leaf is flat above, compressed at the sides, and 110. Seminal (seminale), when a leaf grows bent back at the point. out of the parts of the seed, as in the hemp; In respect of situation and position. where, as soon as it springs, there appear two 134. Opposite (folia opposita), when the bises white bodies, which are the two halves of the of the leaves are next each other, on opposite seed that change into leaves.

sides of a stem. 111. Cauline (caulinum), which is attached to 135. Dissimilar (disparia), when of two leaves, the principal stem. The root leaves and stem placed opposite, the one is quite die ently leaves of a plant are often very different formed from the other; as some species of Me

112. Rameous (rameum), when a leaf rises lastoma. from the branches.

136. Alternate (alterna), see No. 11. 113, Axillary (axillare or subalare), which 137. Scattered (sparsa), when the lears siaud stands at the origin of the branch.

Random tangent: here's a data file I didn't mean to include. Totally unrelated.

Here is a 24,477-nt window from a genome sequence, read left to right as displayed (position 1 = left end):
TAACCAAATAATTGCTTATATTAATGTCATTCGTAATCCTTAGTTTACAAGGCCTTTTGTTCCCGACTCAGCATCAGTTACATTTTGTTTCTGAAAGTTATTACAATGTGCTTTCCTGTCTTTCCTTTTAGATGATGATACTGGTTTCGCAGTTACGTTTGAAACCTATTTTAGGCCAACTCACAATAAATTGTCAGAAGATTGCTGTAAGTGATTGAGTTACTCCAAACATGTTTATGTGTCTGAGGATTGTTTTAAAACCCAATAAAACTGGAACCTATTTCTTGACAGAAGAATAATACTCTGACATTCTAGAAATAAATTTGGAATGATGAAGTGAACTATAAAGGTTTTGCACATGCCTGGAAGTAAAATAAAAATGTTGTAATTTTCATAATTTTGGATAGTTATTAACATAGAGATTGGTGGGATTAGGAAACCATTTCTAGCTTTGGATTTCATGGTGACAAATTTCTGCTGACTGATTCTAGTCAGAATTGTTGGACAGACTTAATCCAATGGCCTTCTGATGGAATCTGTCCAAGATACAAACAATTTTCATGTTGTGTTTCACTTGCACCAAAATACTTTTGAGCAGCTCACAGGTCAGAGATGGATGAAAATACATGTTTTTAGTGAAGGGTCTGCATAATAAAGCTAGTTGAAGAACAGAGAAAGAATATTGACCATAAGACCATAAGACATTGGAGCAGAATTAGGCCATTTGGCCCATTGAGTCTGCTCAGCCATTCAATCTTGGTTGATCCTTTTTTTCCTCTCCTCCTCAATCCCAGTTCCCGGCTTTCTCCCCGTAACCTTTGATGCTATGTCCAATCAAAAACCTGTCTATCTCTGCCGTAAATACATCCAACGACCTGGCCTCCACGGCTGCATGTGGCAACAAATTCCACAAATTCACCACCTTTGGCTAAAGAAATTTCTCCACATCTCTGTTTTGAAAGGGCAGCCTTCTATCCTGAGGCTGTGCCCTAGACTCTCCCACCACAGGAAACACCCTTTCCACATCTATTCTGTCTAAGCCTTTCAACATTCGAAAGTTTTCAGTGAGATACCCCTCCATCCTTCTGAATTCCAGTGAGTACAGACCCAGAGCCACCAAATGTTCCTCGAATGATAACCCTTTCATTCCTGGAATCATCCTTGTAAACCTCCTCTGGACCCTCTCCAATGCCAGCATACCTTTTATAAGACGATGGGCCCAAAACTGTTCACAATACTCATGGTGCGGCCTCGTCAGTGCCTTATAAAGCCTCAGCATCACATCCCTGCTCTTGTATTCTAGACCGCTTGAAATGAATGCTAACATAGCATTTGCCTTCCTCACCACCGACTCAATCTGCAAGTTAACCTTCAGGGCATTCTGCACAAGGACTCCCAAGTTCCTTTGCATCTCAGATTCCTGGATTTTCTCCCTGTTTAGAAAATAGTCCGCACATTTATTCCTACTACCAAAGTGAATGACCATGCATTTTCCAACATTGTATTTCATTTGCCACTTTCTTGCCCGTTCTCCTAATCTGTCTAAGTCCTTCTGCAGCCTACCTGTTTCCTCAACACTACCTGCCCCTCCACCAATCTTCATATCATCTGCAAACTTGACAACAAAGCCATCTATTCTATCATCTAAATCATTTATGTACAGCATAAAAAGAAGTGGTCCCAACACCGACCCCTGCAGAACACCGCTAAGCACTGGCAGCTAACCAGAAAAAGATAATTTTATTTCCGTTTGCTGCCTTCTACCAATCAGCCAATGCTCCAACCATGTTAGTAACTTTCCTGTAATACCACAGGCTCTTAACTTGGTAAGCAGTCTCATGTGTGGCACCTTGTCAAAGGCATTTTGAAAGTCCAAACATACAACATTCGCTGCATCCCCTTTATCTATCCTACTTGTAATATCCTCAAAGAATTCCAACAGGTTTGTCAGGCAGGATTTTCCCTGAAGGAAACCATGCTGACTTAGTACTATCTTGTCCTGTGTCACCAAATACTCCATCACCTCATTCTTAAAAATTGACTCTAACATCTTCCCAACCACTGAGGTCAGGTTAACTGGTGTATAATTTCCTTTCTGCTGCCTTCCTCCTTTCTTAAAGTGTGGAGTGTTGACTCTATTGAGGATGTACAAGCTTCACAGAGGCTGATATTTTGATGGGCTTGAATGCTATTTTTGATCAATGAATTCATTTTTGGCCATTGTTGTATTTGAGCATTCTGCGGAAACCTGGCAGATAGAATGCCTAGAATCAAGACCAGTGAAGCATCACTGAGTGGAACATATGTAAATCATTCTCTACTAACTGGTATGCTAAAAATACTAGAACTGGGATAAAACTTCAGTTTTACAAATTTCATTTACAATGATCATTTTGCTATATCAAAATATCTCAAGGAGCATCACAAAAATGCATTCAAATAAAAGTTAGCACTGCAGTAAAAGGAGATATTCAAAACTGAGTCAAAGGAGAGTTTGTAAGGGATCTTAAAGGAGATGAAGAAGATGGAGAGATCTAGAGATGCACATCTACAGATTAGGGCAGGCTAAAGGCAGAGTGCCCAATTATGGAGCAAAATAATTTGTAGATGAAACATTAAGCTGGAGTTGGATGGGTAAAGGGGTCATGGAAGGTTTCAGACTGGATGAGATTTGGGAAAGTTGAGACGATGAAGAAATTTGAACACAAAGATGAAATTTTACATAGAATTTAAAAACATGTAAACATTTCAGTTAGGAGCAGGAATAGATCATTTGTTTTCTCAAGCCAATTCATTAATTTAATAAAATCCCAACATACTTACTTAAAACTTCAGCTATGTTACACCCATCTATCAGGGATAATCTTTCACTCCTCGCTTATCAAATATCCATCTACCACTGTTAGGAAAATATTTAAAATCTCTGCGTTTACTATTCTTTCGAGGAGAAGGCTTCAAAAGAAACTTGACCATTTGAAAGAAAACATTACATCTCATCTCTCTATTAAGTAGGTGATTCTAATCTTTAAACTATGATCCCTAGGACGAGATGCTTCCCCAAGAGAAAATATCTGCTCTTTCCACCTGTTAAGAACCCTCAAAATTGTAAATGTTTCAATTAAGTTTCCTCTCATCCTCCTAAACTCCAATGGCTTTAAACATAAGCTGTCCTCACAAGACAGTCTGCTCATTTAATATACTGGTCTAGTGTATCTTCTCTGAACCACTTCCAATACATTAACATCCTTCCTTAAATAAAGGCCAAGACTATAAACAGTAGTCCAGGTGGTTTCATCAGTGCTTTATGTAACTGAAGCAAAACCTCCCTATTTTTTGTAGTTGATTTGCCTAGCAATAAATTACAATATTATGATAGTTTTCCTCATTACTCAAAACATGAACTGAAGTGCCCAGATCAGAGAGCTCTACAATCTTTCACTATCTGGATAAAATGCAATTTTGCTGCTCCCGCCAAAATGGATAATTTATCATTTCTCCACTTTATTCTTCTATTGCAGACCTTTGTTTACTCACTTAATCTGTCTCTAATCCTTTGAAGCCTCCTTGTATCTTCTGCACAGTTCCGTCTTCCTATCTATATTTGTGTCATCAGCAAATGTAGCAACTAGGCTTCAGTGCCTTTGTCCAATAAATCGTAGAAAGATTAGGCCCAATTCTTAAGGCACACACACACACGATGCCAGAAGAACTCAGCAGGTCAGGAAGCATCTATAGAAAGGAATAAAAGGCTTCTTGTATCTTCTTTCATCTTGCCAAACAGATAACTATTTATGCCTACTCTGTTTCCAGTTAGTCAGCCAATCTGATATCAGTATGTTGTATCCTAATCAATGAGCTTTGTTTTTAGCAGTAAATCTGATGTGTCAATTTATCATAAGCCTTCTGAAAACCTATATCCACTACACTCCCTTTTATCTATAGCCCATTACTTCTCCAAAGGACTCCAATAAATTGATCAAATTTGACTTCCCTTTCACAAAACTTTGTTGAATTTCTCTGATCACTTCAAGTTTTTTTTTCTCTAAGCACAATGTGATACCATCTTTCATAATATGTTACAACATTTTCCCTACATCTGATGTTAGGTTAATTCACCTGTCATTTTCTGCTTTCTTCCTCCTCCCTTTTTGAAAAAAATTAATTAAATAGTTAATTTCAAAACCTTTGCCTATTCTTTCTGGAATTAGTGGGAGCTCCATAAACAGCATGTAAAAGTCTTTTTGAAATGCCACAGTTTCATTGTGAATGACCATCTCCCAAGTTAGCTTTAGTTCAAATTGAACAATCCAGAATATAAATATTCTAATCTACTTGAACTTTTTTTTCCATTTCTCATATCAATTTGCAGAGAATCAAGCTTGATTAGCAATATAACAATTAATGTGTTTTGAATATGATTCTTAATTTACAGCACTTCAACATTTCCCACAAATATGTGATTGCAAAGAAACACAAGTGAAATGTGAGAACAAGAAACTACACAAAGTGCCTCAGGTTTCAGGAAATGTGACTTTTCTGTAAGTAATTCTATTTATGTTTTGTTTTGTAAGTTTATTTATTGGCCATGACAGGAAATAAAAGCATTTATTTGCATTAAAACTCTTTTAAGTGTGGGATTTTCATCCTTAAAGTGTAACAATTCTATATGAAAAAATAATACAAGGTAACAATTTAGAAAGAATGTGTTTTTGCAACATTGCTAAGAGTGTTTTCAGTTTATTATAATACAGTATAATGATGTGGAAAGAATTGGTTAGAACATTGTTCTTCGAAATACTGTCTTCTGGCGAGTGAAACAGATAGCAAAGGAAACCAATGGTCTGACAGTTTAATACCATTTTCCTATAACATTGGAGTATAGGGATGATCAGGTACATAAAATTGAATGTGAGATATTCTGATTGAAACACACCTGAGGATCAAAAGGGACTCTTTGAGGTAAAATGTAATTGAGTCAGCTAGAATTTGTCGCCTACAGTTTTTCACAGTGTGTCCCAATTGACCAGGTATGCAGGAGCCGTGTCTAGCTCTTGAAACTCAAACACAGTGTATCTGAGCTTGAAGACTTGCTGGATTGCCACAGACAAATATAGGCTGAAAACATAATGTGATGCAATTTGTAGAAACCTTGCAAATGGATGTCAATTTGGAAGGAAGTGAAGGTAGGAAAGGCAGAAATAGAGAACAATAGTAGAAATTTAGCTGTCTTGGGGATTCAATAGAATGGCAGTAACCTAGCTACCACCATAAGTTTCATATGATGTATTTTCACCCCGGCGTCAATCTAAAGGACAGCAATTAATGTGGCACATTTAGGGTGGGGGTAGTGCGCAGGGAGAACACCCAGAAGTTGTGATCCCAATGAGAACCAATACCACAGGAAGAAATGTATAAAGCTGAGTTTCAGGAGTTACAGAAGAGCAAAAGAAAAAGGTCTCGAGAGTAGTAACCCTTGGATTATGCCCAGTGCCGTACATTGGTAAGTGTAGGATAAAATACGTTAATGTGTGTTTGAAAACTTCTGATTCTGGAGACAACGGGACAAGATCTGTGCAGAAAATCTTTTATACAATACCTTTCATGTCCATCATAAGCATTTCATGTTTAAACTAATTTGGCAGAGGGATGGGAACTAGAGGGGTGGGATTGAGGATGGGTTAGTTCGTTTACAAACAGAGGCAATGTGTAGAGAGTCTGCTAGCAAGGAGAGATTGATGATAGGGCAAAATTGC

thick on the stem, without any order. 114. Floral (forale), which stands close by the 138. Crowded (conferta, or approxinau), slien flower,

the leaves stand so close together that t' e sem

cannot be seen. In respect of substance.

139. Remote (remota), when the leases are 115. Membranaceous (membranaceum), when separated on the stem by certain interstices. both membranes of a leaf lie close upon one 140. Three-together (terna), when three leaves another, without any pulpy substance between stand round the stem : there are sometimes four, them; as in the leaves of most trees and plants. five, six, seveu, eight, &c., quaterna, quina, sena,

116. Fleshy (carnosum), when between the septena, octona, &c. membranes there is much soft and pulpy sub